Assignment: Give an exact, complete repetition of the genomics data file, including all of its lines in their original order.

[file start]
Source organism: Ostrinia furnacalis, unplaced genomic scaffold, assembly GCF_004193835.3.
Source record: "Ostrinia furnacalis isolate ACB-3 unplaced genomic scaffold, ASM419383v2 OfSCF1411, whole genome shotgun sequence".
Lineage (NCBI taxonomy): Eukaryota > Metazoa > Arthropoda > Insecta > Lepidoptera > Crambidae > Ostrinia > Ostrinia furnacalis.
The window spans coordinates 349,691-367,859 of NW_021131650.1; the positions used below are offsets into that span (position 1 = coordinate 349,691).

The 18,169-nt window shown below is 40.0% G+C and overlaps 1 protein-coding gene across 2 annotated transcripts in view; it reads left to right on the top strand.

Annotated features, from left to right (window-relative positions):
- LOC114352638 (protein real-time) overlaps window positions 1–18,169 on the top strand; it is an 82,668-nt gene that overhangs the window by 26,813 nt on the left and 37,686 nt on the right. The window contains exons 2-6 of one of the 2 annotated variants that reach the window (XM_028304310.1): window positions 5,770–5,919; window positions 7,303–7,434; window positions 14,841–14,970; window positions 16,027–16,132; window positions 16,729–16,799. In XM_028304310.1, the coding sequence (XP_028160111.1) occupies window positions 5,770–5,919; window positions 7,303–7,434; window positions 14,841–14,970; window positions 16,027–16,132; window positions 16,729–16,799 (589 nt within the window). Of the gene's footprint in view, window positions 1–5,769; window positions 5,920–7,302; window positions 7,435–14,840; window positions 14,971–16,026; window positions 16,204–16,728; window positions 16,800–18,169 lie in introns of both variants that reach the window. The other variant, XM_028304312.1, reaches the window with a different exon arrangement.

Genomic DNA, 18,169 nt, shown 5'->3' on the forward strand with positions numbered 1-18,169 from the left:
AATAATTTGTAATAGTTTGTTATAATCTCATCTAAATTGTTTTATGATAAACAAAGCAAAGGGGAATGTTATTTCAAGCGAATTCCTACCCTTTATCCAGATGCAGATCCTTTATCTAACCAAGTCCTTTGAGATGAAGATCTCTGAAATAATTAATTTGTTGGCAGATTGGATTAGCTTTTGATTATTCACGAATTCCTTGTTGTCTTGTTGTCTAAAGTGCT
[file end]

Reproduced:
Source organism: Ostrinia furnacalis, unplaced genomic scaffold, assembly GCF_004193835.3.
Source record: "Ostrinia furnacalis isolate ACB-3 unplaced genomic scaffold, ASM419383v2 OfSCF1411, whole genome shotgun sequence".
Lineage (NCBI taxonomy): Eukaryota > Metazoa > Arthropoda > Insecta > Lepidoptera > Crambidae > Ostrinia > Ostrinia furnacalis.
The window spans coordinates 349,691-367,859 of NW_021131650.1; the positions used below are offsets into that span (position 1 = coordinate 349,691).

The 18,169-nt window shown below is 40.0% G+C and overlaps 1 protein-coding gene across 2 annotated transcripts in view; it reads left to right on the top strand.

Annotated features, from left to right (window-relative positions):
- LOC114352638 (protein real-time) overlaps window positions 1–18,169 on the top strand; it is an 82,668-nt gene that overhangs the window by 26,813 nt on the left and 37,686 nt on the right. The window contains exons 2-6 of one of the 2 annotated variants that reach the window (XM_028304310.1): window positions 5,770–5,919; window positions 7,303–7,434; window positions 14,841–14,970; window positions 16,027–16,132; window positions 16,729–16,799. In XM_028304310.1, the coding sequence (XP_028160111.1) occupies window positions 5,770–5,919; window positions 7,303–7,434; window positions 14,841–14,970; window positions 16,027–16,132; window positions 16,729–16,799 (589 nt within the window). Of the gene's footprint in view, window positions 1–5,769; window positions 5,920–7,302; window positions 7,435–14,840; window positions 14,971–16,026; window positions 16,204–16,728; window positions 16,800–18,169 lie in introns of both variants that reach the window. The other variant, XM_028304312.1, reaches the window with a different exon arrangement.

Genomic DNA, 18,169 nt, shown 5'->3' on the forward strand with positions numbered 1-18,169 from the left:
AATAATTTGTAATAGTTTGTTATAATCTCATCTAAATTGTTTTATGATAAACAAAGCAAAGGGGAATGTTATTTCAAGCGAATTCCTACCCTTTATCCAGATGCAGATCCTTTATCTAACCAAGTCCTTTGAGATGAAGATCTCTGAAATAATTAATTTGTTGGCAGATTGGATTAGCTTTTGATTATTCACGAATTCCTTGTTGTCTTGTTGTCTAAAGTGCT